BBC News certainly does not have a line on climate change, however the weight of our coverage reflects the fact that there is an increasingly strong (although not overwhelming) weight of scientific opinion in favour of the proposition that climate change is happening and is being largely caused by man.

Well Peter, that’s a big ‘and’ that you’ve slipped in at the end there, and is, I’d venture, one of the central points of contention in the climate change debate – i.e. the extent to which climate change is caused by man vs. other influences on the earth’s atmosphere – an area that, so far, the BBC doesn’t seem terribly keen to explore thoroughly.

Further to this, supposing that we accept that climate change is largely caused by human activity, the other significant area of debate that the BBC as a whole doesn’t explore adequately is the question of what to do about it.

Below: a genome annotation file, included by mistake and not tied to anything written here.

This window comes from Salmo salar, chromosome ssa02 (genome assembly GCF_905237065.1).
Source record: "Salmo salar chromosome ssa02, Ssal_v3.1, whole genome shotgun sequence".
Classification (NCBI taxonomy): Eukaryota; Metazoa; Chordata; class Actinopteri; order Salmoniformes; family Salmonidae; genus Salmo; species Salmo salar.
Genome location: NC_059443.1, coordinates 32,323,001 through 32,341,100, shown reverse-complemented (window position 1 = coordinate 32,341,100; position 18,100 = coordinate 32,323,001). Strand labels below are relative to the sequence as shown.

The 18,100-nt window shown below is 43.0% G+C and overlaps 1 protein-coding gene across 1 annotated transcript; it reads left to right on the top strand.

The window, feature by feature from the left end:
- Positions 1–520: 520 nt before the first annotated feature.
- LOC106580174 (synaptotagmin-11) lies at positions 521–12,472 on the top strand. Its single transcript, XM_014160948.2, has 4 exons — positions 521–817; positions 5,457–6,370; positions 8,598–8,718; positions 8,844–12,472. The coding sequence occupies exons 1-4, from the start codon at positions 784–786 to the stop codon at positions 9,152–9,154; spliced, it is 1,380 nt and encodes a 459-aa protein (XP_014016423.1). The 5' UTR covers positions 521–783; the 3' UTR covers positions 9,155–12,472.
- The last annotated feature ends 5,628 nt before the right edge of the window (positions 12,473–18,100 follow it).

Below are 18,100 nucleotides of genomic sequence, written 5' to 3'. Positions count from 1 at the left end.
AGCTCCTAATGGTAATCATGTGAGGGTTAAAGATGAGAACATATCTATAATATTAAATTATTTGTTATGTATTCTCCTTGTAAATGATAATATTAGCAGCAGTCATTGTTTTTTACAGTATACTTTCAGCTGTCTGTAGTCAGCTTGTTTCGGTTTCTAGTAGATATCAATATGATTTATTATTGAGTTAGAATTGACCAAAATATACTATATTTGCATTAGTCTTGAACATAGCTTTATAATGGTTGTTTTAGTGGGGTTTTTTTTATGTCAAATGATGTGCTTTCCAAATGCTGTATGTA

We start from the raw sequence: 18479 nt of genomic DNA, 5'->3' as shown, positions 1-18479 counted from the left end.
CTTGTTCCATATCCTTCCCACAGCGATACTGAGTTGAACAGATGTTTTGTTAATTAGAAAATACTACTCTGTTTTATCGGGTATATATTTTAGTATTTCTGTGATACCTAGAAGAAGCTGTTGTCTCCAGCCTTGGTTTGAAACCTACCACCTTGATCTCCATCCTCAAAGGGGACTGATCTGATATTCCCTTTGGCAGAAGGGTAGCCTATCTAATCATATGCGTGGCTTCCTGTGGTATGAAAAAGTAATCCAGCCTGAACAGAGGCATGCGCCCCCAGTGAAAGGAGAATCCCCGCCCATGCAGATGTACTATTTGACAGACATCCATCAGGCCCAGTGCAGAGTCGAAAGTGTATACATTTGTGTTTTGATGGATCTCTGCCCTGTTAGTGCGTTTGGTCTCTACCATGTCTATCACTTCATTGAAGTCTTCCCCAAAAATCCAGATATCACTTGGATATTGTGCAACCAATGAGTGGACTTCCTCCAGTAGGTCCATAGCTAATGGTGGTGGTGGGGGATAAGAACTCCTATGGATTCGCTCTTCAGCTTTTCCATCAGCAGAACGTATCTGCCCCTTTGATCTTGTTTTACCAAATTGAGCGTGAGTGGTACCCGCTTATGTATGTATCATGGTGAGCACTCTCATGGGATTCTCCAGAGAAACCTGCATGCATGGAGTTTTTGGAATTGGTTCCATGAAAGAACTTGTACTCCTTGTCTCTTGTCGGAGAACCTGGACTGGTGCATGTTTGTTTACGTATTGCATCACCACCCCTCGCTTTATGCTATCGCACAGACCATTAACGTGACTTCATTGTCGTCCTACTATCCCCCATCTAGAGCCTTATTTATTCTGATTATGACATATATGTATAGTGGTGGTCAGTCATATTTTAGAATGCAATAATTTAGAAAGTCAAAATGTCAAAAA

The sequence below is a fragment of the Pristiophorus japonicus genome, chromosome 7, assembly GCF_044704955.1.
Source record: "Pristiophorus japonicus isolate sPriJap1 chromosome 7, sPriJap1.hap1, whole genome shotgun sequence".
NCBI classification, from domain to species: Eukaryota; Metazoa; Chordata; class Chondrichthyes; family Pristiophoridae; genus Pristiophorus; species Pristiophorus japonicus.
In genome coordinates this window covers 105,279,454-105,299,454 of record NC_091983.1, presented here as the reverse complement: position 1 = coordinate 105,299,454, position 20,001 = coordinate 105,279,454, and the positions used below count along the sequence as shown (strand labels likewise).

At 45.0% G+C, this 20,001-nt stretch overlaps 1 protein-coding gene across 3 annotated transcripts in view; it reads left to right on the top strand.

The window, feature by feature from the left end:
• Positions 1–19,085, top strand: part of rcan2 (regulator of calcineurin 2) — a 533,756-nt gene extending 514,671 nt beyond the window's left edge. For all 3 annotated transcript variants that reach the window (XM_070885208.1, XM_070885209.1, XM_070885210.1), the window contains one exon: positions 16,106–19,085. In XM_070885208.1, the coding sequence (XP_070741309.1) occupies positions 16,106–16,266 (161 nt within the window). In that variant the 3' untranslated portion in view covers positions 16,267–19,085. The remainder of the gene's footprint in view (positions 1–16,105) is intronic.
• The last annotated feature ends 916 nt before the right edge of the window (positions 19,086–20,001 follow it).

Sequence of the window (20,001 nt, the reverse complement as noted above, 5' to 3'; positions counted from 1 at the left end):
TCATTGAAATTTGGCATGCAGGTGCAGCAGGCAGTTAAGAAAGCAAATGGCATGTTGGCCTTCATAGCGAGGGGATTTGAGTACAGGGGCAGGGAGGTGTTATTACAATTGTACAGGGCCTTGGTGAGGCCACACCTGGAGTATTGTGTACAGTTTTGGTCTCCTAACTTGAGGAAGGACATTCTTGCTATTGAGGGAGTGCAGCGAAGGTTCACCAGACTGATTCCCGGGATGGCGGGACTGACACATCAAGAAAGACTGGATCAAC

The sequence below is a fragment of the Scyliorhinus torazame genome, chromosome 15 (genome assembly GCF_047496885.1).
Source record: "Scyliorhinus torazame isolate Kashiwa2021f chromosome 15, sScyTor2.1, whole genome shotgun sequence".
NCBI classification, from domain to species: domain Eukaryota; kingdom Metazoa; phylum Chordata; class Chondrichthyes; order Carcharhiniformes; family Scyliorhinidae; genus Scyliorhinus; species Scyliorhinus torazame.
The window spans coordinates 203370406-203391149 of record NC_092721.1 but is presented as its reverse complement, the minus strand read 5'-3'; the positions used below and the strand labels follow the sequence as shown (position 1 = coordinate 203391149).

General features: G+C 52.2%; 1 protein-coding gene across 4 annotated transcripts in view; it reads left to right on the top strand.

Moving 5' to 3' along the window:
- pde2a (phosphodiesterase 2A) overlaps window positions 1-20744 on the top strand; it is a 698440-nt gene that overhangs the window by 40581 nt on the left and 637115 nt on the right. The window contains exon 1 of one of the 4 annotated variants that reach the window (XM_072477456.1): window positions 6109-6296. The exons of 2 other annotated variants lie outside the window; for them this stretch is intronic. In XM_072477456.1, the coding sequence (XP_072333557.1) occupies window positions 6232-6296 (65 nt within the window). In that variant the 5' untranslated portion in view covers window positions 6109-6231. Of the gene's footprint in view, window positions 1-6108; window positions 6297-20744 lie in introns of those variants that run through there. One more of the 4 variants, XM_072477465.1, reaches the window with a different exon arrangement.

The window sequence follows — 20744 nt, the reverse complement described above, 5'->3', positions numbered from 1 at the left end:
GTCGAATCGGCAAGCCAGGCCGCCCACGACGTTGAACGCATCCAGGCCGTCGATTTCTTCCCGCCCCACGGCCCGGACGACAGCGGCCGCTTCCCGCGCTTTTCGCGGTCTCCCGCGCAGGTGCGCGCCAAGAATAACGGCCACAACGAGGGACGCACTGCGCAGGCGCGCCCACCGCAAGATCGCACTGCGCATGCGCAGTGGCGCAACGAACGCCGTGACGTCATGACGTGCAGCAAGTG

The BBC ‘line’, if you’ll indulge me with such a notion, seems to be all about reducing carbon output (unilaterally) in the UK and the developed world, primarily through curtailing flying and private car use, whilst ignoring what’s happening elsewhere on the planet (for example, the 500 new fossil fuel power stations planned and under construction in China).

Moreover, the BBC ‘line’ seems, at best, to ignore reliable carbon-free nuclear power generation (though expensive, unsightly, unreliable windmills and suchlike get a big BBC thumbs up) and other technological solutions, such as hydrogen powered vehicles and carbon-sequestration techniques.

BBC news programmes and our website of course reflect alternative views but we do not balance these views mathematically as that is not our judgement about where the argument has now reached.